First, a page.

(Yicai Global) Aug. 9 -- Imagine two countries that are in competition to “win the 21st century”.
The roads in the first country are unpaved and cars can’t travel faster than 20 kilometers per hour. In contrast, the second country boasts a network of state-of-the-art expressways that permit safe speeds of up to 200 kilometers an hour. Which country would you bet on to win that competition?
In fact, the roads in the world’s major countries are pretty similar. But significant differences are beginning to emerge in their information super-highways, in particular how quickly they are adopting the fifth-generation standard for broadband cellular networks (5G).
As of the end of 2020, China had installed close to 700,000 5G base stations. By last June, that number had risen to just under a million, and 1.4 million are expected to be installed by the end of the year. In July, 10 key government bodies unveiled a three-year Action Plan for China’s 5G development. As part of that plan, China aims to have 18 5G base stations installed for every 10,000 people – about 2.5 million in total – by the end of 2023. While it is difficult to obtain definitive information, the US had only installed something like 50,000 5G base stations by the end of last year (Figure 1).
Why is 5G so special?
According to the International Telecommunication Union (ITU) – the United Nations’ specialized body for information and communication technologies – a 5G network will offer mobile users data at a rate of 100 megabits per second, or ten times faster than via 4G networks. The ITU says that 5G networks will be able to support 1 million devices per square kilometer, compared to 4G’s 100,000 devices. Finally, the ITU estimates that it will only take one millisecond for data to go from your device to the main server and back again. That’s down from 10 milliseconds for a 4G network.
A 4G network essentially facilitates the exchange of information between people. Taking mobile communication a step further, 5G’s superior capabilities will permit the rapid and accurate exchange of large quantities of data among machines. For example, your self-driving car will take you around town safely because it will be able to talk to other cars, to traffic signals and to satellites.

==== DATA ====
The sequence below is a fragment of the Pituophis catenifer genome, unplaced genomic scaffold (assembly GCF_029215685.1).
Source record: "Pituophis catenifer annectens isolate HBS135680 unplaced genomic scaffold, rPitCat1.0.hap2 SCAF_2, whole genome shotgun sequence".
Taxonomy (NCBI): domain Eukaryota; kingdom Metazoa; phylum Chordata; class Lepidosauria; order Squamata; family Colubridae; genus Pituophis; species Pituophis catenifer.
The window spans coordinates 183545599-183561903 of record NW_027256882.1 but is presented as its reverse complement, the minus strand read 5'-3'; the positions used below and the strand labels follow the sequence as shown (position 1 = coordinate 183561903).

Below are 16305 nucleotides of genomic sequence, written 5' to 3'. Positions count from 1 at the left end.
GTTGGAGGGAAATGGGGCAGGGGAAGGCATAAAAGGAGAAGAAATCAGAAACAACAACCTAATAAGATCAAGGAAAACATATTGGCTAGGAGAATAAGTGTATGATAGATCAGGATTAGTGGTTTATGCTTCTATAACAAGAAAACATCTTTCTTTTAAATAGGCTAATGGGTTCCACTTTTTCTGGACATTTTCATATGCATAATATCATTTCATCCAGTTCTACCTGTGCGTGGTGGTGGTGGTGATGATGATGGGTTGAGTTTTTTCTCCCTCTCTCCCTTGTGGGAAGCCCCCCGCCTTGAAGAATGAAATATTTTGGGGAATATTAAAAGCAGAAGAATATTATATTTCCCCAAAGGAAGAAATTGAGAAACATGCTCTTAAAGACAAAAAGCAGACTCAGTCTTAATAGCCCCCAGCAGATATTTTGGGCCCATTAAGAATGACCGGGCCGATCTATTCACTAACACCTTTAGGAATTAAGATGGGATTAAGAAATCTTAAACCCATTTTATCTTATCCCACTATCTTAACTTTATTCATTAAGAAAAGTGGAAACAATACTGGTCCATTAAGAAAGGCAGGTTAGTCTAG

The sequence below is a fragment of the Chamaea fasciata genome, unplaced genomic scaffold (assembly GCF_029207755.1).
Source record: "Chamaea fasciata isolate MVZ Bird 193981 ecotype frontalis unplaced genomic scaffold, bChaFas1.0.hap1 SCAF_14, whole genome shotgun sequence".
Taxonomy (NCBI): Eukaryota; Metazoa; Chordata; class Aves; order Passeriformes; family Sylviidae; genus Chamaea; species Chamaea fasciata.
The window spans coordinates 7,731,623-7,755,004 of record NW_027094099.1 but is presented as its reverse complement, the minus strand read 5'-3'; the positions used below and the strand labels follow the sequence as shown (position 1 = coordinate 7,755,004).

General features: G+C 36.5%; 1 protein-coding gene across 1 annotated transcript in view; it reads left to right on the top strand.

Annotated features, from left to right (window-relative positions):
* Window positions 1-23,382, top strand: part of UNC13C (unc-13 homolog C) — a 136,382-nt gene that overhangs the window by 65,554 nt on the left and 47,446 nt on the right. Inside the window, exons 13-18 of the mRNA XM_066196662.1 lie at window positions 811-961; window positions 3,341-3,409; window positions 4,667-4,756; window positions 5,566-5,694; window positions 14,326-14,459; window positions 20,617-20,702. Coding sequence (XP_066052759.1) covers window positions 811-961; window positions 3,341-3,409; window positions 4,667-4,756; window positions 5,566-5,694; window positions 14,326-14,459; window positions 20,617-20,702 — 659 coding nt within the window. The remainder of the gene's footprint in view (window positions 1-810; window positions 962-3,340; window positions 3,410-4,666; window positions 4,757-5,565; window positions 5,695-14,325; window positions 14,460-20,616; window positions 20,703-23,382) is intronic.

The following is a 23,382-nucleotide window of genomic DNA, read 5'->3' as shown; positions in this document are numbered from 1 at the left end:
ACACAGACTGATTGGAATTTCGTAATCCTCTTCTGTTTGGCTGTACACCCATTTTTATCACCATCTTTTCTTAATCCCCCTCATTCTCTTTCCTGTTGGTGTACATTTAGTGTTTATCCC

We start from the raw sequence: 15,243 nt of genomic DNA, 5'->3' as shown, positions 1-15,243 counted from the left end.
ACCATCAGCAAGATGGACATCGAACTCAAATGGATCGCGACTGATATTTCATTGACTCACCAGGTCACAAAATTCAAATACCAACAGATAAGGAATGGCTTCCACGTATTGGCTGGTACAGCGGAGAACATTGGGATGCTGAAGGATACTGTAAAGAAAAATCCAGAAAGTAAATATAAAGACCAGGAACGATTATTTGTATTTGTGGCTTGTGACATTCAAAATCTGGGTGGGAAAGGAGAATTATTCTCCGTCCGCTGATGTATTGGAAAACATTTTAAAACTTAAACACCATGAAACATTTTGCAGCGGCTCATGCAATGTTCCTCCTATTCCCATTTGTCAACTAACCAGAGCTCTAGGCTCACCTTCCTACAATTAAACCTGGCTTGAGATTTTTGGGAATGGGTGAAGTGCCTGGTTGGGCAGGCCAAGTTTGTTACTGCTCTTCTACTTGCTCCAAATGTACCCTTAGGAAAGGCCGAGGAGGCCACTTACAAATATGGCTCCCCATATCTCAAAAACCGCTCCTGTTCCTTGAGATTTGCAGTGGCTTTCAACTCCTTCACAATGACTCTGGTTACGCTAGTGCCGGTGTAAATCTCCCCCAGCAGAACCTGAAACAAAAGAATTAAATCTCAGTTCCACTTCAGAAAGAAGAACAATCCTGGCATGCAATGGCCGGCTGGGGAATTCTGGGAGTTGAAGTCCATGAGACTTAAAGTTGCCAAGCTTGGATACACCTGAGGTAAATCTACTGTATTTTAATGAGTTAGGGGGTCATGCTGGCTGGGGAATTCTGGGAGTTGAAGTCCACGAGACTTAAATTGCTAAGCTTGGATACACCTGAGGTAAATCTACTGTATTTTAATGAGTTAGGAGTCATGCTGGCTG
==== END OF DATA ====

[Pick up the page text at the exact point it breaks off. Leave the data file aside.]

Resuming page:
Given 5G’s potential to create smart factories, smart cities and smart medicine, why aren’t other countries rolling out the technology as fast as China?
There appear to be two main obstacles.
First, there is a basic incentive-compatibility problem. A first-rate mobile network is a key piece of infrastructure that – like a highway system – offers significant returns to the entire economy. But only a small portion of these returns accrue to the telecom firms who create the network. Moreover, these firms need to make huge up-front investments in the face of uncertain revenues and it is not clear that they can make reasonable profits. So, there is a disconnect between the network’s social and private returns.
Second, 5G suffers from a sort of chicken-and-egg problem. Since the 5G system is not yet fully in place, few 5G-specific applications have been developed. And, since there aren’t many applications, there is little demand for the network. Little demand for the network means that there are limits to how much the telecoms can charge for service, thus delaying 5G’s development.
Much of the cost that telecoms incur arise from the purchase of the rights to use certain radio frequencies (spectrum). Eric Schmidt, Google’s former Chief Executive and Chairman, worries that these expenses are retarding network development. In a Financial Times Op-Ed, Schmidt estimated that it would cost USD70 billion to build the one million stations needed to give the US a functional 5G system. However, US telecoms are spending more than this on spectrum auctions alone. These, Schmidt suggests, are more focused on raising government revenue than creating infrastructure. He proposes that Congress use the proceeds from the spectrum auctions to provide funding for the 5G network.
A further complication arises from the US’s lack of a homegrown telecommunication equipment provider. The world’s five main players – Huawei, ZTE, Samsung, Nokia and Eriksson –are Chinese, Korean, Finnish and Swedish. US telecoms face more regulatory hurdles when they purchase their equipment overseas.
China has solved the incentive-incompatibility problem by making 5G’s development and commercialization a national priority. To capture 5G’s potentially high social returns, it has catalyzed its telecoms, equipment providers and industrial firms. Pilot schemes were already envisaged during the 13th Five Year Plan (2016-2020). More specific policy guidance was provided in 2019 for local governments to develop 5G-based “industrial internet”.
Being at the forefront of a new technology does mean undertaking a high-risk, high-return strategy. But this is a gamble that the Chinese government is willing to take. Liu Liehong – a Vice-Minister at the Ministry of Industry and Information Technology – estimated that China will need to spend CNY1.2 trillion (USD187 billion) to 2025 on constructing its 5G network. If it is successful, Liu believes that investment could result in CNY2.9 trillion in additional economic value added.
In an effort to get around the chicken and egg problem, July’s Action Plan proposes a “demand-driven supply, supply-created demand” model. The government will proceed simultaneously along two tracks: (i) encouraging the development of the system through targets for base stations and user penetration and (ii) promoting 5G applications in various commercial sectors. The Action Plan hopes to build off of the early successes of using 5G in mining, farming, ports and factories.
Now imagine two countries that are cooperating to survive the 21st century.
One country becomes the first to exploit a new technology. Do you think that there would be important lessons and positive spillovers for the second country?